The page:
• an education (often, not always!) lacking in breadth,
  • the arrogance of overachievers
  • a hierarchical profession
  • a lack of people ever telling them to just shut the fuck up

However, say maritime was not included in the study. Questions is; does it apply to maritime?

Absolutely. Mariners have the same DNA as any other group of humans. The environment they choose to work in and the folks they are exposed to shape them just like any other profession.

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Would be nice if politicians had the same attitude.

Sometimes, it is.

*“Mixing limited flight experience with high-performance aircraft…” *
Smart people are not immune to this phenomenon. In fact, the effect reveals the most competent individuals tend actually to underestimate their ability."


JFK Jr’s crash was an example of this as well as an example of other people being unwilling to say no to a certain perceived class.
I swear the USA is at least as class subservient as the UK ever has been.

Yes, though some segments of the industry are worse than others. In general, positions of power tend to attract those that want power. Those who want to be master of a ship are already more likely to be assholes. In that case, traditional ships are worse than workboats because there’s a stricter hierarchy.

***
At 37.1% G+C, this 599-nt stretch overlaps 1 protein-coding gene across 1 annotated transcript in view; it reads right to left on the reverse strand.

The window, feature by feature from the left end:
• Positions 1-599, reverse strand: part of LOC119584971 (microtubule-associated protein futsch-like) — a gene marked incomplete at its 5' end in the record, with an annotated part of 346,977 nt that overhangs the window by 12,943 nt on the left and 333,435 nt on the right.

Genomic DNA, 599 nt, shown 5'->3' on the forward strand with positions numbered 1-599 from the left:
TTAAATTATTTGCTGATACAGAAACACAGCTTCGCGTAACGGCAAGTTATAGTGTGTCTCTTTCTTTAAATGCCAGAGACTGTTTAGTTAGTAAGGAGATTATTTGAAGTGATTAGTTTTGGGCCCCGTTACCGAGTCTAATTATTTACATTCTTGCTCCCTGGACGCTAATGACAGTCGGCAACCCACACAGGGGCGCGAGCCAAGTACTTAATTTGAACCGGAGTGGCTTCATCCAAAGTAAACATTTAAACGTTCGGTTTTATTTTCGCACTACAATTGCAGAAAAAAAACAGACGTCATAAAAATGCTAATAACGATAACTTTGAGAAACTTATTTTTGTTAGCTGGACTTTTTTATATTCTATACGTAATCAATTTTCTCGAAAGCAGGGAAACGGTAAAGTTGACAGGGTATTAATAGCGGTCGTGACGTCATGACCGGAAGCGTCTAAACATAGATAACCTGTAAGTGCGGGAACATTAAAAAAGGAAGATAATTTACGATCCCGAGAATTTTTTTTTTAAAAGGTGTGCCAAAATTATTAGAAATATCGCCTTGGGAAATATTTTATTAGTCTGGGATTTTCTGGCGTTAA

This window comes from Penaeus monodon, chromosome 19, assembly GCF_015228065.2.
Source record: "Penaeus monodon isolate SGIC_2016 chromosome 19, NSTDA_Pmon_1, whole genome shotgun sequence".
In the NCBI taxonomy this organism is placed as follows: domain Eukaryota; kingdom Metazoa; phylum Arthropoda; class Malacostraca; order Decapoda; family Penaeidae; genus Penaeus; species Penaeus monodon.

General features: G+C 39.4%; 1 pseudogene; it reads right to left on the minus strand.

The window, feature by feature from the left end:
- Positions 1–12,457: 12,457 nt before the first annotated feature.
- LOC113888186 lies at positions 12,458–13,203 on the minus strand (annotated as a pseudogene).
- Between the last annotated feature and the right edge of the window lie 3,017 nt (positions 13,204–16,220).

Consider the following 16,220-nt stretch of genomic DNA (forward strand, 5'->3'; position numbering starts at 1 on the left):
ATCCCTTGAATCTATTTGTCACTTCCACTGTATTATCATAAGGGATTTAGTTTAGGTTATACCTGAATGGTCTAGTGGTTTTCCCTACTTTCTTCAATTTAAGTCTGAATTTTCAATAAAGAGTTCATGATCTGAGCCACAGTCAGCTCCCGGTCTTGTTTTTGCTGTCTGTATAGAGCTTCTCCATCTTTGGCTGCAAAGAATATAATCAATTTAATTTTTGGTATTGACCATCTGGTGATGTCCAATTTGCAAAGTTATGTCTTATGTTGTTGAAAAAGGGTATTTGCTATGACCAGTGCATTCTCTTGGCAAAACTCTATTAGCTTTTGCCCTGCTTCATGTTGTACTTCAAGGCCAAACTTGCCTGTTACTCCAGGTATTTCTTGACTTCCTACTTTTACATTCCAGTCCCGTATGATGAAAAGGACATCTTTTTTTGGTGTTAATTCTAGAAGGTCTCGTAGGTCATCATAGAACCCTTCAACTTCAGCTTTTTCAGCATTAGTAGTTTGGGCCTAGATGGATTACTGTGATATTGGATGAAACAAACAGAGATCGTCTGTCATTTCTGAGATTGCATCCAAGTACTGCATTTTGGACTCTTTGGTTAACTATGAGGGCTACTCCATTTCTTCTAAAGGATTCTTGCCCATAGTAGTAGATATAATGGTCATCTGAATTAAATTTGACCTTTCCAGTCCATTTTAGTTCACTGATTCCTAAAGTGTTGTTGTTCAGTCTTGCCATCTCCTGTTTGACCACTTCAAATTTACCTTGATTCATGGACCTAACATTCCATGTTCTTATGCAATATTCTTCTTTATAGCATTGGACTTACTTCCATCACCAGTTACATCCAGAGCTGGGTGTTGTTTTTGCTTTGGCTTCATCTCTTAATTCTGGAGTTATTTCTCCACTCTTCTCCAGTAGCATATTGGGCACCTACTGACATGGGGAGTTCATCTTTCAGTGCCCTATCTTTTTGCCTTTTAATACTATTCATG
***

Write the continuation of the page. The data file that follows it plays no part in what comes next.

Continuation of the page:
On workboats there’s a pervasive mindset that the most important aspect of being a “great captain” is boat handling ability. In reality, that’s not very high on the list but many workboat “captains” have their job based solely on that qualification.

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That’s a stretch but I agree about JFK Jr being the poster child for that type of accident.

In my experience traditionally ships often don’t really follow a proper hierarchy.

I made a trip once with unskilled relief bos’n. After a discharge he wasn’t getting the car decks cleared and swept up. I figured out, for one thing, he didn’t understand the deck and hold numbering system so he wasn’t understanding my instructions. It’s a little tricky, some of the decks are movable etc.